Job creation has historically been the prime objective of economic development programs. By this standard we have done very well.
New job creation in Whatcom County has replaced most of the jobs lost from contraction of the region’s primary employment sources such as timber, fisheries, mining, and agriculture. Local labor markets are tight and unemployment is low by historical standards.
Creating more jobs is an important goal for community economic development programs.
Contrary to the myth that “Any job helps the economy,” recent research would indicate that an increase in low-paying jobs actually decreases the economy’s overall performance.
The emphasis needs to be expanding the number of jobs that provide higher than the county’s average wage, and that include benefits, good working conditions, and job security. It is important to target firms and industries that raise living standards of their workers and bring new wealth into the community.
Economic-development programs need to emphasize increasing employment opportunities that raise the level of disposable income for local residents.
Not too long ago, a very wise man said, “Communities that import as much money as is drained from the local economy will have a stable economy. Areas that can import more money will have economic growth.”
This is very basic community economics. Historically, in Whatcom County, resource-based industry, manufacturing, transportation, wholesaling, and mining were top industries that imported more money into a local economy than left the region.
Services that we have come to depend on, like insurance, real estate, and governments, move money around within the economy, but don’t bring much money in.
The draw on the system, sometimes called the “hole in the bucket,” is the retail, service, and construction businesses. Much of the money made by these sources leaves the local economy and goes to out-of-state parent companies, suppliers, or manufacturers.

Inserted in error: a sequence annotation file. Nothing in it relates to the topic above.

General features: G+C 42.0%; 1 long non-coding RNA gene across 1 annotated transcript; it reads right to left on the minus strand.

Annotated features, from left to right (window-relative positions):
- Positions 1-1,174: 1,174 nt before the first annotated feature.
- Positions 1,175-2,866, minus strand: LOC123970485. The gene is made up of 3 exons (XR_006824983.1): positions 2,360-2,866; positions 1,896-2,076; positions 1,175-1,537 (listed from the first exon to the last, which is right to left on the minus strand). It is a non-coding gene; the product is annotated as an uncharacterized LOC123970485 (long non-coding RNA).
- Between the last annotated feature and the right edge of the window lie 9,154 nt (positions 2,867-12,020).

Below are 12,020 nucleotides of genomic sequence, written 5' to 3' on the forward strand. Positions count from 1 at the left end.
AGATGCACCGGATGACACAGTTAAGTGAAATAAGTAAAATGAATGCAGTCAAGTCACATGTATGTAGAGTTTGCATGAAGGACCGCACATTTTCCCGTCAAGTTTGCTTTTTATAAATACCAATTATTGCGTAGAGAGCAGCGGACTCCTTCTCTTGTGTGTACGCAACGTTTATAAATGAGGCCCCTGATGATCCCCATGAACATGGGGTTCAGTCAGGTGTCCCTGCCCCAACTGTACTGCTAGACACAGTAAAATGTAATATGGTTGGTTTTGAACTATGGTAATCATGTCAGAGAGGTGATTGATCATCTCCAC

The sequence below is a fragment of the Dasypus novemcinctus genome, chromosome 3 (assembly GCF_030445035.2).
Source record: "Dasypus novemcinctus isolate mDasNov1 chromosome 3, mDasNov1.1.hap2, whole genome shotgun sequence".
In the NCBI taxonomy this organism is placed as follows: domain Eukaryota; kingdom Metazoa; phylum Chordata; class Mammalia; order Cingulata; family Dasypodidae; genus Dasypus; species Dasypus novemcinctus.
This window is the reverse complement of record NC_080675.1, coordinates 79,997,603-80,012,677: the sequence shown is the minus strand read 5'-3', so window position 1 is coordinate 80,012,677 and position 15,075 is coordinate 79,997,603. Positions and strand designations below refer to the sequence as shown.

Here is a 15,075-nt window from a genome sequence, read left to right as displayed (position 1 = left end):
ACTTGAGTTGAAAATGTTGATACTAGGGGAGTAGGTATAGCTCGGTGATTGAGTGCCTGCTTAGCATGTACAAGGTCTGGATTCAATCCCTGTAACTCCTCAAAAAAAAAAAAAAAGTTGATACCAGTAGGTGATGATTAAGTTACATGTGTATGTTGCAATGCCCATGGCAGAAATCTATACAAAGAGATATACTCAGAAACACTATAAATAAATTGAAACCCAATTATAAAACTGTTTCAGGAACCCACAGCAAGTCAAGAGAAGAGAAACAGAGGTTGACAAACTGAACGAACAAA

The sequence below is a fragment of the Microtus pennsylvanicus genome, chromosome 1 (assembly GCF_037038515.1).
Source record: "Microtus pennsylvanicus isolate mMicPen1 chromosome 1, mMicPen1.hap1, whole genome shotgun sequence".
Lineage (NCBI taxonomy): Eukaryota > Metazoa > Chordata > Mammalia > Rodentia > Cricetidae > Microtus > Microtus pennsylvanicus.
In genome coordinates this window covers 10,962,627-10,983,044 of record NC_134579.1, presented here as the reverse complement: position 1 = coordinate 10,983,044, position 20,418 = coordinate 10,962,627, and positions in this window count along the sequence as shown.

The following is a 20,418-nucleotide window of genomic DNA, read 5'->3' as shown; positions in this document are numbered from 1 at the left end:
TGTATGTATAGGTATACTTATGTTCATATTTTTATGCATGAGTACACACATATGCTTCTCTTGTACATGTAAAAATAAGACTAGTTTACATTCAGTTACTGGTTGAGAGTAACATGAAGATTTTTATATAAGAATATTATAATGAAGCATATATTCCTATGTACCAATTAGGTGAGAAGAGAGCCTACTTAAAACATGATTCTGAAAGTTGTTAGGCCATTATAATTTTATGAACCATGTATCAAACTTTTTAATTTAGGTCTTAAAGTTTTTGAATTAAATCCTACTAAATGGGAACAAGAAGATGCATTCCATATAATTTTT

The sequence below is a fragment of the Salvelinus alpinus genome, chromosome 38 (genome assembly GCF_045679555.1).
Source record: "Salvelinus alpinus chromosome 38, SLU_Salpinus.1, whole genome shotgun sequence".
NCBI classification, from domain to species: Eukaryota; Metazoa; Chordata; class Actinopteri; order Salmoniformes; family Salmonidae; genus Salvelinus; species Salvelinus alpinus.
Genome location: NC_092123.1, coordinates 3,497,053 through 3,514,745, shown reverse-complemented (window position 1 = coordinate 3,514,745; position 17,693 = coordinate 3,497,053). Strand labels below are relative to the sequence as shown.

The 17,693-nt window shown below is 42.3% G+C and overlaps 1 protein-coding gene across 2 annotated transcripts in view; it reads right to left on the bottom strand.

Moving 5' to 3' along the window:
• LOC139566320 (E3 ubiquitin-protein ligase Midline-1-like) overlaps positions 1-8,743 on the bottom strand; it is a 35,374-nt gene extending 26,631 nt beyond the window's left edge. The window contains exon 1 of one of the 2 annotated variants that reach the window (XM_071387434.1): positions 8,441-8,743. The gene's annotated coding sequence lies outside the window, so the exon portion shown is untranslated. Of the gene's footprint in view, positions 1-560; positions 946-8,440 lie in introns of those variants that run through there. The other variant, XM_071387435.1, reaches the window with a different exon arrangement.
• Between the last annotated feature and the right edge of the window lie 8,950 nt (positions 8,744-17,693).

If you are wondering if a business contributes to our local economy, “just follow the money.” Where do the funds to meet payroll come from? If it is out of the area, it is likely that profits go back to the same source – making the business more of a drain on the local economy than a contributor.
The quality of jobs created in Whatcom County – as measured by wages, benefits and job security -have deteriorated significantly since the 1980s.
The average wage in Whatcom County is about $29,000, and is compared to an average wage in the state of $34,330. Most of the new jobs have been created in low-wage industries.
Eighty percent of our workforce is employed in the retail and services sectors while only 20 percent are working in the goods producing industries. The growth of the retail and services sectors can only be described as phenomenal. The irony is that service and retail jobs pay far less than other industries.
For example, 13 percent of our workers are employed in retail businesses with an average wage of $21,300 per year compared to 11 percent that are employed in manufacturing businesses at an average wage of $47,600 per year. The data might indicate we have done well in quantity of jobs created, but maybe not so good in quality of the jobs created.
Higher wages for our workforce is a more important objective for economic development than is just the creation of more jobs.
Many communities overlook the importance of the traded sector industries in the quest for tax revenues.
By way of definition, Traded Sector Industries are firms that sell goods or services to customers outside the region and bring the profits back to the community.
In Washington, as in most states with sales tax, many cities equate expansion of retail employment as real economic development because it comes with an increase in sales tax revenue.
What is overlooked is the fact that it is an adequate supply of disposable income that really drives retail. It is the traded sector industries that provide the real potential for higher wages, and higher wages directly relate to more disposable income.
While retail and retail employment is important to the economic base of a community, more retail is not the answer to government budget shortfalls.
The best hope the public sector has to solve the current budget crisis is to encourage economic development programs that aim to increase the availability of jobs that pay higher than average wages.
Higher-wage jobs will increase the overall wealth in the community and create more disposable income for its citizens.
More disposable income will create more opportunity for our citizens to save, invest, and purchase goods and services. This is what combines to make a healthy and sustainable local economy.
Rob Pochert is the executive director of the Bellingham/Whatcom Economic Development Council.